Sunday, 21 May 2017

Great weather and two rides – to Westerham and the Tatsfield Churchyard

Outside of Westerham on the ride home, Saturday 20 May 2017
When I opened my eyes I got a shock. It was light outside. I simply can't get used to the fact that summer has simply arrived unannounced. It seems like only yesterday that it was dark in the mornings and that slippers were needed as soon as I reached the bottom of the stairs. The sunlight was filtering through the curtains and I started to consider black-out drapes, like those found in Alaskan hotels during the summer months, making it possible to sleep in a place where there's only four hours of night time. I remember once sitting in the bar of the Anchorage Hilton at 2330hrs and it could have been 1100hrs instead.

It was Saturday morning, I remembered, and immediately recalled how last week at this exact time I was still three hours away from Heathrow Terminal Five in a jumbo jet, seat 32C, on a BA flight from Dallas Forth Worth.
Outside of Westerham on the way home, Saturday...
I hadn't been cycling for two weeks and was in desperate need of the exercise, so I jumped out of bed, changed into my riding gear (jodhpurs, red hunting jacket and knee-high, polished boots) and headed downstairs to make breakfast (two Weetabix, grapes, blueberries, banana and raspberries topped with some natural yoghurt. I also made myself a cup of tea – no sugar).

All week has been strained due to slowly fading jet lag, but I'm fine now and a decent ride on the bike is just what the doctor ordered.

I unpadlocked the bike and headed out along the usual route, meeting Andy at the green where we decided to ride to Westerham (a 22-mile round trip) where, we discovered, preparations were underway for a summer fair. A smallish group of people, including the local Rotary Club, were setting up display stands as Andy and I sipped tea and munched biscuits, our bikes resting against the park bench on which we were sitting.

Fortunately a horse arrived meaning no shots of gravestones. Pic: Andy Smith
We sat there until just before 0900hrs watching other people work and then mounted our bikes for the arduous journey up the hill. When we were back at the green we vowed to meet on Sunday, although we hadn't discussed the destination other than to say we might go to Westerham again (just like in the good old days) or even the trusty old Tatsfield churchyard, always a good sunny day destination.

On Saturday afternoon there was a bit of rain here and there, but nothing too depressing, and now, on Sunday morning at 0654hrs it is another bright day, just like yesterday. In fact it would be fair to say that this weekend has been the best in terms of the weather so far this year. I'm sure things will get even better as the summer progresses, but right now it's the best to date. In fact, today is the best day of all.

We met on the green at the usual time and decided to head for the Tatsfield Churchyard – the fast way. For some reason we couldn't face Beddlestead Lane. Andy was complaining of tiredness and there's little worse than the slow way to anywhere when you're feeling a little under the weather. We haven't been to the churchyard since 10 September last year (click here for more).

Last week Andy rode to the lakes...
When we arrived we talked about politics and the forthcoming election, we chatted about photography and social media and then set about taking photographs of a white horse grazing in an adjacent field before heading home again.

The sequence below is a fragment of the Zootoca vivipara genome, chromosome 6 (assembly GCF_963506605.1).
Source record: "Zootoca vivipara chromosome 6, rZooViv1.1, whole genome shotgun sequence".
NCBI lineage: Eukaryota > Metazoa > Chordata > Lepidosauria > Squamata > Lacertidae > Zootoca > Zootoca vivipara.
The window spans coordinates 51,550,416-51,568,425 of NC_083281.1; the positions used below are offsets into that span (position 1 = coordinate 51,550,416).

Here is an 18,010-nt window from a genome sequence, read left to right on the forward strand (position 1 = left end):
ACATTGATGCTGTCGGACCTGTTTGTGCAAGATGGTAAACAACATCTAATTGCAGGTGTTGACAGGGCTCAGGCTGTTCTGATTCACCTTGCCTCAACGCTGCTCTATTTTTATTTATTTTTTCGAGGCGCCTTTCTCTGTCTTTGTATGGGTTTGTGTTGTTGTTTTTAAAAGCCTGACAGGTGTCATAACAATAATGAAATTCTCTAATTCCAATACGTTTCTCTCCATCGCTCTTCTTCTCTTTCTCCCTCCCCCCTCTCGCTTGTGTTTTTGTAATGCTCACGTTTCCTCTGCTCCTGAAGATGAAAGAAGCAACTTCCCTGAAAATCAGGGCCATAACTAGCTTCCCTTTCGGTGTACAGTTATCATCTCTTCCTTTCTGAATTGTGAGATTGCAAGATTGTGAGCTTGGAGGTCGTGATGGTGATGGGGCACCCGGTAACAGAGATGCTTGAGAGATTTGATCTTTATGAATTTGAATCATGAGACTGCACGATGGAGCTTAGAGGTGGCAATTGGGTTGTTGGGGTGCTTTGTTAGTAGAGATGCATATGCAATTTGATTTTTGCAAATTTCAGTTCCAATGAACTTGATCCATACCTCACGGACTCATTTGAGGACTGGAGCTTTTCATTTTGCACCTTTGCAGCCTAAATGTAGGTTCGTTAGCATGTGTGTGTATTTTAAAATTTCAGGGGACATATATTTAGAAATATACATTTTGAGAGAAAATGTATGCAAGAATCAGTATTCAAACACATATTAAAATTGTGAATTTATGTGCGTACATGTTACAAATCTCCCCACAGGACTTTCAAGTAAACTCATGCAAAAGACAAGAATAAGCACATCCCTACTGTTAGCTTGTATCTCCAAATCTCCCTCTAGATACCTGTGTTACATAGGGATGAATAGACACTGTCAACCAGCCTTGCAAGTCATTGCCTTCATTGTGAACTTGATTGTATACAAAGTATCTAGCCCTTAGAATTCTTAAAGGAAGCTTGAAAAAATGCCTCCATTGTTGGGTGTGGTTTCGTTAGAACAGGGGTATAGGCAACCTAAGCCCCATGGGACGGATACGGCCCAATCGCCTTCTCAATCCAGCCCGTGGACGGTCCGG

Ultimately the theme of our conversation was futility, which left us both feeling a little futile on the return journey. I was thinking about the sad inevitability of Theresa May being in Number 10 for the next five years and on top of that I was considering the world of social media and its futility, not to mention the futility of gardening, which I would be engaging in later in the day. The futility of gardening, however, is a little nonsensical, a bit like saying that shaving is futile. Yes, the grass grows back and so does the beard, but at least while you're keeping grass and stubble at bay there's a general tidiness about the situation. Unkempt grass and an unkempt beard don't exactly add up to anything positive and rather reflect neglect and apathy. A bit like my hair over the last week or two. After about eight weeks it gets a little straggly and I start to look like the Toecutter from the early Mad Max movies, but for some reason it takes me an age to get around to visiting the barber. I made it yesterday, however, and now I feel clean cut again and ready for what the world might throw at me.

Sunday's weather was bags better than Saturday's. For a start there was no rain, but there was also plenty of warm sunshine and it's still shining now at almost 7pm.

Our ride home retraced the outward route. We followed Clarks Lane towards Botley Hill and then turned right and rode straight down the 269 heading north towards Warlingham where we parted company. When I reached home I chilled for a bit, then had a shower and then went into the garden to mow the lawn. The original plan was to do both front and back, but a rogue sycamore tree had to be dealt with and after I'd cut it into pieces and placed it in the brown cart so kindly provided by the local council, my enthusiasm had waned.

A few words about the Specialized Rockhopper. It's now roughly six months old and while I'm tempting fate by saying I've yet to have a puncture, it's the truth. The bike's been performing well, but recently there's been a strange noise in top gear, not dissimilar to the noise made by a handful of small plastic bearings being shaken gently in a tin can. It's not affecting the performance of the bike so I'm not too bothered about it.

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